Central Oregon–Mondays, February 27 and March 6, 1:30–3:30 p.m.
Join Central Oregon member and history professor Bob Harrison for a fascinating two-part presentation about Alexander the Great, Macedonian king. Alexander III of Macedon (356- 323 B.C.) was born to parents King Philip II and Queen Olympia. Wikipedia provides the following details about him.
Legend saw him as a god: the son of Zeus and a descendent of Hercules. He is portrayed in the art of the time wearing a lion skin and carrying the club of Hercules. Macedonians believed in this, but the Greeks did not.
His Education: Alexander was tutored by Aristotle, the greatest teacher that money could buy.
His Father: Philip of Macedon had already conquered the Greek city states and was building an empire, but he divorced Alexander’s mother and had another child. Alexander is most likely implicated in murder of his father; he now becomes king.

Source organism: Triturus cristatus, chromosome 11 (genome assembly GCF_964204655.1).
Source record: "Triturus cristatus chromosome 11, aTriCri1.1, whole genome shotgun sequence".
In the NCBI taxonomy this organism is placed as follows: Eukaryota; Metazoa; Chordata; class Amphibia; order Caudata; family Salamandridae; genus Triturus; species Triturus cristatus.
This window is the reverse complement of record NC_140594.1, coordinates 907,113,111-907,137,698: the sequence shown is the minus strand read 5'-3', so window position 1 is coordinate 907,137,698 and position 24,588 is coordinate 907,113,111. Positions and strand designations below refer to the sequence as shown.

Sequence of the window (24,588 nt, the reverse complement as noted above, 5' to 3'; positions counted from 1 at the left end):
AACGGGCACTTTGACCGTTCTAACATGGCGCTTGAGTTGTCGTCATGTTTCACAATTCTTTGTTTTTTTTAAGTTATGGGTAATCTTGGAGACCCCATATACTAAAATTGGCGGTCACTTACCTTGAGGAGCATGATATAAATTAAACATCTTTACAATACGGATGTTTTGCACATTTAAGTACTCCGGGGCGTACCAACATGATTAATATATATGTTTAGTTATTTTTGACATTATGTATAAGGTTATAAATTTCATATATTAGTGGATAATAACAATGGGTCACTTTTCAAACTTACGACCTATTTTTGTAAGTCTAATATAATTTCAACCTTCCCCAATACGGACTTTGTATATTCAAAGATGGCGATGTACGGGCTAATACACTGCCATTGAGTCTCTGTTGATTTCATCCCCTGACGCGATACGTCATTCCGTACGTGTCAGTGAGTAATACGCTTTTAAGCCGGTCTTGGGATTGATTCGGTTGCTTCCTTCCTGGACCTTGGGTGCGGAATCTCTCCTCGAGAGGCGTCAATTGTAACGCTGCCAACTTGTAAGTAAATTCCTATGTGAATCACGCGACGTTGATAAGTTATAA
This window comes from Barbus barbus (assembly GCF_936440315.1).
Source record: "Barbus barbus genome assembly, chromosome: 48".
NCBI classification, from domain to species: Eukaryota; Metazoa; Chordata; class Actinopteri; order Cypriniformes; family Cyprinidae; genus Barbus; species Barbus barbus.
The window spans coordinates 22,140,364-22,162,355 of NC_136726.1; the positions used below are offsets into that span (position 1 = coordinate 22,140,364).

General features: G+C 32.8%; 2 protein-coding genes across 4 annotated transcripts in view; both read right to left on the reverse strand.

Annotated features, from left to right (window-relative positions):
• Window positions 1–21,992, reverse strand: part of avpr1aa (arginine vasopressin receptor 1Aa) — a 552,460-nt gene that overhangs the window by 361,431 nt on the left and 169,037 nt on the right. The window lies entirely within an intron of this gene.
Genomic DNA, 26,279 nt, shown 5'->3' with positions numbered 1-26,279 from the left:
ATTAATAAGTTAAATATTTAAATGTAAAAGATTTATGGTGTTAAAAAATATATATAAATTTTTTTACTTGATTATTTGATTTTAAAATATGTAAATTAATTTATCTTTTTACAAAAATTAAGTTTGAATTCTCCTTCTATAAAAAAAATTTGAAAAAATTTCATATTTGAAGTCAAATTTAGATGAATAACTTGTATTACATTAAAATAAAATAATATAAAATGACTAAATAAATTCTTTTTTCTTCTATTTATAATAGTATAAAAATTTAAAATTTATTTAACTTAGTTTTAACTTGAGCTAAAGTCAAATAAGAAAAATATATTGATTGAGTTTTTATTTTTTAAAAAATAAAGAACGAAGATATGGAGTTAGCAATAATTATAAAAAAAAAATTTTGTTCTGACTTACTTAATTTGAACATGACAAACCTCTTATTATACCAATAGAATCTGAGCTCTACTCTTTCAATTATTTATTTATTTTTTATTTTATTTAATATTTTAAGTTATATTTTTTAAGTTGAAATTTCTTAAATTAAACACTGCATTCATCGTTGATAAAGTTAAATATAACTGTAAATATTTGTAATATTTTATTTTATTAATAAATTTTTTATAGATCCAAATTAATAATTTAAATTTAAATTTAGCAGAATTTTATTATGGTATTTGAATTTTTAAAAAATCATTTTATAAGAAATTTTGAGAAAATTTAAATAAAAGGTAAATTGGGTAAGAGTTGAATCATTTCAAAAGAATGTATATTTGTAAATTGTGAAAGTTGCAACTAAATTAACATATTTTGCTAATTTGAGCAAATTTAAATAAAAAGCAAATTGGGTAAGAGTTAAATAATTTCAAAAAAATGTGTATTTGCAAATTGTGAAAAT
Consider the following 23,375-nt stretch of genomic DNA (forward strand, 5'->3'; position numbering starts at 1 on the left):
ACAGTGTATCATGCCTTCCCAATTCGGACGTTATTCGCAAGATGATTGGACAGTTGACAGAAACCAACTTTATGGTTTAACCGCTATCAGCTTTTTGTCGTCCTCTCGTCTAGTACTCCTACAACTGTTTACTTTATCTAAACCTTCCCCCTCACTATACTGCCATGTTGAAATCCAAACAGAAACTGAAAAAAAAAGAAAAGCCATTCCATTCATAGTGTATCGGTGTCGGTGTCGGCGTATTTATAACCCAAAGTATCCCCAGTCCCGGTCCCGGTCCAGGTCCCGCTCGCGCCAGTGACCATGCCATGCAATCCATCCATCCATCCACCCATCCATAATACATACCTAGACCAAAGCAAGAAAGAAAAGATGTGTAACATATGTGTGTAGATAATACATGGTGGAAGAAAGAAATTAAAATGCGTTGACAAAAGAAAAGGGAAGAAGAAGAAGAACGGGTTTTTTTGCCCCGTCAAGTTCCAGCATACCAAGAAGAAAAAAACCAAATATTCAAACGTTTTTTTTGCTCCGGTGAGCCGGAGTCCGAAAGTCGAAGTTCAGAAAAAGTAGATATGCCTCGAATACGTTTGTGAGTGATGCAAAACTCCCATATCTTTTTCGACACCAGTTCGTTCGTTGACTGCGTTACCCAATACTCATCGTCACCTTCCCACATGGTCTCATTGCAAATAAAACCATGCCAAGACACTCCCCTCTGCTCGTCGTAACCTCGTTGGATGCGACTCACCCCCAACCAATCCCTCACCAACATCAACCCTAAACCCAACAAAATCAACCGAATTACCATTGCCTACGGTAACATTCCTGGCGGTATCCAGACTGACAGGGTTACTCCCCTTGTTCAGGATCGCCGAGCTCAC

His Empire: Alexander the Great conquers the vast Persian Empire in three battles and seeks to unite Greek west with the Persian east. He forced all of his generals to marry Persian wives. He himself married Persian Princess Roxanne, as well as two additional Persian wives.
His Death: A mysterious ailment (malaria?), heavy drinking, and a previous war wound resulted in his death on June 10, 323 BC, at the age of 32, in the city of Babylon.
His Legacy: It was produced by an array of historians including Ptolomey, who inherited part of his conquests (Egypt). His legacy far outdistances the culmination of the many historians who wrote about him. He is considered the greatest figure, hero, and god in the ancient world. Julius Caesar believed it—and that reputation remains today.
Bob Harrison taught history at Southern Oregon University, was a Fulbright Scholar, and taught previous OLLI courses on Islam, World War I, Britain in the Middle East, and Imperial Russia. He currently teaches history classes at COCC. Preregistration is required for these lectures. Watch your e-mail and eminders for announcements.